Crestline Opportunity Fund IV – which provides capital including senior debt and structured equity to mid-market companies, real estate and specialty finance across North America and Europe – has closed on $1.6 billion.

Crestline Specialty Lending Fund III, which provides senior debt capital solutions to lower-mid and mid-market businesses, has closed on $1 billion. The fund will offer senior secured, unitranche and second-lien financing worth between $20 million and $100 million.

Finally, Crestline Portfolio Financing Fund II, which provides customised financing solutions to the likes of private equity, real estate and infrastructure funds, has also closed on $1 billion. The fund will help private funds to support underlying portfolio companies, acquire new assets and assist strategic initiatives at the management company/GP level.

CVC in quick CLO double
London-based fund manager CVC Credit has priced Cordatus XXIII, a collateralised loan obligation fund, at €502 million, with Jefferies acting as arranger. It represents the second new CLO fund CVC Credit has announced this year, both priced within a week of each other. Together the new funds have an aggregate value of nearly €1 billion.

Cordatus XXIII was upsized by €100 million due to what CVC described as strong support from a diverse book of new and longstanding investors. As with previous Cordatus funds, it is primarily comprised of broadly syndicated first lien senior secured loans.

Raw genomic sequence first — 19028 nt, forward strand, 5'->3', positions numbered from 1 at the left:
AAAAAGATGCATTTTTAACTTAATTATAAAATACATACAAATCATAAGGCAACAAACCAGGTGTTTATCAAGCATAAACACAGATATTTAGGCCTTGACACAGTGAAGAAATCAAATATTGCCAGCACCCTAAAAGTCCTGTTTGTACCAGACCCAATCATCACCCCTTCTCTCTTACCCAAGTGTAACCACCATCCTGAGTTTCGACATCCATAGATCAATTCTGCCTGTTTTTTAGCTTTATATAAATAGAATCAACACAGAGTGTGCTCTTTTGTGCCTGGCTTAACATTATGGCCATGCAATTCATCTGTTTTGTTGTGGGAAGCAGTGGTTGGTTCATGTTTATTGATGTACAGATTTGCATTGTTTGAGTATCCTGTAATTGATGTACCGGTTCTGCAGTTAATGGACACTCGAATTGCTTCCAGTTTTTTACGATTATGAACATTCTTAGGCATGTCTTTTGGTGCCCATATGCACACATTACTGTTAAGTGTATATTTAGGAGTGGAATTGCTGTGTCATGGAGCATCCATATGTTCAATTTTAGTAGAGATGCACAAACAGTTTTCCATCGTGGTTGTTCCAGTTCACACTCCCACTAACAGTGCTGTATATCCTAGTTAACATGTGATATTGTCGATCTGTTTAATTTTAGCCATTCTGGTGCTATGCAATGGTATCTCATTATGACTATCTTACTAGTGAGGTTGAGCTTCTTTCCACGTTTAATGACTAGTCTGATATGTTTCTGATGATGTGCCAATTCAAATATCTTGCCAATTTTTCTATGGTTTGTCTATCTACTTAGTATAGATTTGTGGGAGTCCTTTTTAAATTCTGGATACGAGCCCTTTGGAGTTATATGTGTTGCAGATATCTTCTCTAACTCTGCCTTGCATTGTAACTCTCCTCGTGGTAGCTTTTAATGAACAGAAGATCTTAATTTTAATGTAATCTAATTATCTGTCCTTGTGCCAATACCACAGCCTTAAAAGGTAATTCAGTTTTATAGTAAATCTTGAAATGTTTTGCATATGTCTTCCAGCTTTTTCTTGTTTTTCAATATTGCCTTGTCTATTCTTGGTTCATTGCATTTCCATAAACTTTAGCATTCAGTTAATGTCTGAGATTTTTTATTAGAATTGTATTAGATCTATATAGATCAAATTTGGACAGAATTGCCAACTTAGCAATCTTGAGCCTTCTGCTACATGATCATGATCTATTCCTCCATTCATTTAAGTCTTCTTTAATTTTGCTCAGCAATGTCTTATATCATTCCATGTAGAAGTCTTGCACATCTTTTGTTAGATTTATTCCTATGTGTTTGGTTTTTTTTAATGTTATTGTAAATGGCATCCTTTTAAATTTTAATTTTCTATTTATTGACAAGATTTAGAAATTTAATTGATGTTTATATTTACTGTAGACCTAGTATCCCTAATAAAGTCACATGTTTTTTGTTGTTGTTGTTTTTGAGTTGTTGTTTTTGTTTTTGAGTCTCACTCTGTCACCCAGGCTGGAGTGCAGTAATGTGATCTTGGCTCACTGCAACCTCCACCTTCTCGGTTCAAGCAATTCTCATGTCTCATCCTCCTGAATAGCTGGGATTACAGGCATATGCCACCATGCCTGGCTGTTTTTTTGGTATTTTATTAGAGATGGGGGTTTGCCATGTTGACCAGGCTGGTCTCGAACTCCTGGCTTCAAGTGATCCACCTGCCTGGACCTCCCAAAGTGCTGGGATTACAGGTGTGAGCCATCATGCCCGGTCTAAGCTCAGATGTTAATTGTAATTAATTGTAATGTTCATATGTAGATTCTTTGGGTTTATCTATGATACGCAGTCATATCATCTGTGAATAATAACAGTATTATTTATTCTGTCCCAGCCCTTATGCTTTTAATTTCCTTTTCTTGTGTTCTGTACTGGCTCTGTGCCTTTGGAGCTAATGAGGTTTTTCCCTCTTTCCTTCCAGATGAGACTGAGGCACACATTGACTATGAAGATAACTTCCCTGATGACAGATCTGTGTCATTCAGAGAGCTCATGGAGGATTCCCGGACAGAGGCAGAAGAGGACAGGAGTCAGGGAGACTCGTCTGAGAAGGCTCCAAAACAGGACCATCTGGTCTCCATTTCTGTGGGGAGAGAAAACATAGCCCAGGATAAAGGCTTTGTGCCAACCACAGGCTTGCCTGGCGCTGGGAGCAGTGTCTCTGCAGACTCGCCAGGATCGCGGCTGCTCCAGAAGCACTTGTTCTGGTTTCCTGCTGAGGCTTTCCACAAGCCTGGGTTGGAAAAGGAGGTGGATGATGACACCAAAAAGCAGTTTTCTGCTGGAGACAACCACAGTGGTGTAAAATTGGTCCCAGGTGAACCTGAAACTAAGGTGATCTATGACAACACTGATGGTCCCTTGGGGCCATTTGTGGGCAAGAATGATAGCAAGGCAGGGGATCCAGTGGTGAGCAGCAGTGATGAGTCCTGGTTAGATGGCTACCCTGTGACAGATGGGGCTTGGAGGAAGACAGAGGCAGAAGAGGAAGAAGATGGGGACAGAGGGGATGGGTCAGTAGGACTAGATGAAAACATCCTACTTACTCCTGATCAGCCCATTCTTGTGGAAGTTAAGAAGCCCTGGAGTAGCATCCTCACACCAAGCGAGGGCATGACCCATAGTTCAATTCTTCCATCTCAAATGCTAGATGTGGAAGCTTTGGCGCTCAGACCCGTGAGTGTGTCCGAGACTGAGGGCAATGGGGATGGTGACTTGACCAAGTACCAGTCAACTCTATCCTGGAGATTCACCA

Gretchen Bergstresser, global head of performing credit at CVC Credit, said: “We were delighted with our record performance in 2021, and having already raised nearly €1 billion in 2022, we cautiously hope 2022 will continue in a similar vein across our transatlantic platform.”

UK funds take plaudits on diversity
The UK is leading the way for gender diversity within private funds, according to research from Intertrust Group, the administration services provider. The study found that 44 percent of UK chief financial officers described gender diversity as crucial to investment opportunities, compared with 35 percent in the US, 20 percent in China and just 15 percent in the rest of Western Europe.

The report found that almost four in five (79 percent) of private capital CFOs globally consider gender equality to be a crucial or important consideration when assessing investment opportunities, while a similar amount (74 percent) are calling for daily, weekly or live data insights into diversity and inclusion.

LP watch

Institution: Teachers’ Retirement System of Illinois
Headquarters: Springfield, US
AUM: $65.4 billion
Allocation to alternatives: 33.8%

Teachers’ Retirement System of the State of Illinois has confirmed $450 million of private debt commitments.

The commitments were comprised of three funds: $300 million to Garcia Hamilton – Low Duration, $100 million to Locust Point Senior Mortgage Fund and $50 million to Sixth Street Mid-Stage Growth Partners, according to a recent press release.

While TRS has renewed its relationship with Sixth Street, Garcia Hamilton and Locust Point Capital administrate a large proportion of TRS Illinois’s assets. Garcia Hamilton administrates $302.3 million and Locust Point administrates $15.9 million of the assets.

Within the institution’s $65.4 billion portfolio, previous fund commitments have been overwhelmingly focused within the North America region. The commitments made to the funds range from $50 million to $150 million.

Today’s letter was prepared by Andy Thomson with John Bakie and Robin Blumenthal.